Ken Williams, executive vice president of the Chicago White Sox, who has now run the team for two decades and is approaching 40 years in baseball, granted an extraordinary interview with Sox TV on Monday regarding the events of recent weeks.
The White Sox had been slow and soft in their response to recent Black deaths and the police violence that has greeted Black Lives Matters protests.
But this interview, which Williams admits only came about after he needed some time to process everything that was happening, puts the White Sox much more at the forefront of the movement.
In a gripping half-hour, Williams recounts the advice given to him by his father on how to comport himself as a Black man in America. He traces his family history back to a great-grandmother, who was a slave, who bore 10 children to as a concubine to Williams' slave owner great-grandfather; later his great-grandmother was a pioneer business owner in Louisiana, and purchased slaves in order to later free them.
With remarkable candor, and with a nod to his own station and privilege, Williams admits how simply "exhausting" it is to be Black.
Perhaps most stark and startling, Williams painfully remembers the greeting he received back at his own home upon being hired as White Sox general manager in 2000, and being crushed at having to take away his own sons' innocence in order to impart the lessons of that greeting.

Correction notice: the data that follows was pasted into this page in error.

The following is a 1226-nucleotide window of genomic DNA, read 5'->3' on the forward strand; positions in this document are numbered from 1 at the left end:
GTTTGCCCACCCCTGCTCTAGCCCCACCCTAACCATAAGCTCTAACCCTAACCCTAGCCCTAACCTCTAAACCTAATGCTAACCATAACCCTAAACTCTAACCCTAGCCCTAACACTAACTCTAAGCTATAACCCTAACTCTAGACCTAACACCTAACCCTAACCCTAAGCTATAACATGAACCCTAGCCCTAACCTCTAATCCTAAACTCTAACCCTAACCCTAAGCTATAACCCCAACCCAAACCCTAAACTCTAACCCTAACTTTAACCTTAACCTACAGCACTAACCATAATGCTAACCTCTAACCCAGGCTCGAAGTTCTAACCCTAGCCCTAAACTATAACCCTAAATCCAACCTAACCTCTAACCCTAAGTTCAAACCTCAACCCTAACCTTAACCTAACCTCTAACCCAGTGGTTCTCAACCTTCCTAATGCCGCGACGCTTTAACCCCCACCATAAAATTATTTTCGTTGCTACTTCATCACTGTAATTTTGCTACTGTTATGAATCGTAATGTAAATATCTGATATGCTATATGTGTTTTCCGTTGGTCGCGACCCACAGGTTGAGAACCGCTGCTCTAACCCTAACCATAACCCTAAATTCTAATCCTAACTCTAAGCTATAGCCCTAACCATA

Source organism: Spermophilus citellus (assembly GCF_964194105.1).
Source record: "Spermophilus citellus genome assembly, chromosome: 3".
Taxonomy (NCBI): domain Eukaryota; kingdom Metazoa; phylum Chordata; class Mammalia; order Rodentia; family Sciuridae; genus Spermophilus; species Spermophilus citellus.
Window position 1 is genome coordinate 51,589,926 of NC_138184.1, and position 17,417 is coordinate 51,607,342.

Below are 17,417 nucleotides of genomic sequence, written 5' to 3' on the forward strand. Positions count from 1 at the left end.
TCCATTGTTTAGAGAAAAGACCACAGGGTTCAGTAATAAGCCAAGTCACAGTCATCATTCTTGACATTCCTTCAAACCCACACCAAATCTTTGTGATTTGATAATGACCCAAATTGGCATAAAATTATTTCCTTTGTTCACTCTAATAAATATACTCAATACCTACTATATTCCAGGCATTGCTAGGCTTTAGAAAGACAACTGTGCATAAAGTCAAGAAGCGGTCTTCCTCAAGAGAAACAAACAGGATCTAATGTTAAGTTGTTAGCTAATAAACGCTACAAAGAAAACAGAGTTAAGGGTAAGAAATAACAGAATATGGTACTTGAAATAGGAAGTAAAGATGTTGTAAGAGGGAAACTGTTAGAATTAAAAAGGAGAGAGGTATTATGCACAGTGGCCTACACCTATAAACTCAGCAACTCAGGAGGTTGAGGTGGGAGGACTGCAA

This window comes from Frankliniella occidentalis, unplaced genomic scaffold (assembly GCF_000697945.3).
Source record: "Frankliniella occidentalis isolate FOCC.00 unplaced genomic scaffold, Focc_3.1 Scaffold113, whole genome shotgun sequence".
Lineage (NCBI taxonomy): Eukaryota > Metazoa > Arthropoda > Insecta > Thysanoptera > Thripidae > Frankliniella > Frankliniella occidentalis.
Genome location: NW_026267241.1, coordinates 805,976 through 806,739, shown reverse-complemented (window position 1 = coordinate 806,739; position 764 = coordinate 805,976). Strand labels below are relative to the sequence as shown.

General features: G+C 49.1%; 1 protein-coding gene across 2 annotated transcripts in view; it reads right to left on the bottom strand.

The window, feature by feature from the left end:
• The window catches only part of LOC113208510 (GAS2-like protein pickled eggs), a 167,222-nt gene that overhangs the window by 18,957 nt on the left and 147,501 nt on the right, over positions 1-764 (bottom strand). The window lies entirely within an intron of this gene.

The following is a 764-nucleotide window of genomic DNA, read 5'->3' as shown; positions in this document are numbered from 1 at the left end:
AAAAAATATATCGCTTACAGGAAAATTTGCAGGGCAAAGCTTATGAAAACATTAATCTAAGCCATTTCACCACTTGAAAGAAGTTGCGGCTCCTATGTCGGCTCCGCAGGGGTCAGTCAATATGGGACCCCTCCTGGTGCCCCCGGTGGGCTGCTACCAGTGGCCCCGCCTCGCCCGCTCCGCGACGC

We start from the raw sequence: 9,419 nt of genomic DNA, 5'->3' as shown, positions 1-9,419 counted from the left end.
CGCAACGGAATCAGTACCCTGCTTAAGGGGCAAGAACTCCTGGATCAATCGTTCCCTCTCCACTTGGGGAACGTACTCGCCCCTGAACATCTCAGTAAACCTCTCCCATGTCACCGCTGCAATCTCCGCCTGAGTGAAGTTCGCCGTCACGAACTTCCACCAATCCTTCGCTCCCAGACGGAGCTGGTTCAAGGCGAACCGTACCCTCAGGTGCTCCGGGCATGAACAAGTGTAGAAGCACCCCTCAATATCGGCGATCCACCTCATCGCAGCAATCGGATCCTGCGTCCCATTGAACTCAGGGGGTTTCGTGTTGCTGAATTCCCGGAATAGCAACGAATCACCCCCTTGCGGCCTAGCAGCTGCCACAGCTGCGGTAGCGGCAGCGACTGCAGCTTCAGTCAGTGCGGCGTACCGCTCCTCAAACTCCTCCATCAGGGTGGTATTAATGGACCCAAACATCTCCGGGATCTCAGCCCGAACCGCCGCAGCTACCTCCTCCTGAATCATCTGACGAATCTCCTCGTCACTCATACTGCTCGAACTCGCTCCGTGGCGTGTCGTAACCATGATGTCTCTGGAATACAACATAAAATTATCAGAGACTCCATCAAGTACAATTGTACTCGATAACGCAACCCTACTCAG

Sadly, for decades Williams has been an anomaly in baseball in general and major pro sports at large, as a longtime, successful executive. This godson of 1968 Olympics hero Juan Carlos shows a clear appreciation for his mentors, including Reggie Jackson, Joe Morgan, Willie Mays, Hank Aaron, Frank Robinson in baseball, and Jesse Jackson and Muhammad Ali outside of it.
He speaks of the encouragement he's felt in recent days, whether hearing Cubs executive Theo Epstein questioning himself over his hiring practices and biases, or, honestly and wryly, seeing that "you white people can march your ass off ... I have been impressed!"
Williams is cautious in his hopes for the days to come, but honestly assesses that something feels different now, that in 56 years he can't remember people of all colors, genders and orientations coming together to shout the obvious: Black Lives Matter.
"Wait a minute, this looks different, this feels different," Williams says toward the end of his interview. "Is this the beginning of something ... is it OK to feel optimism about some of what we see?"
Referring to earlier frustration he felt over the common insult of a white woman being afraid to get in an elevator with him if he's not wearing his "executive suit," Williams hopes, with a smile, that "maybe that lady will get on the elevator with me next time."
Watch the entire interview, courtesy of the Chicago White Sox and SoxTV: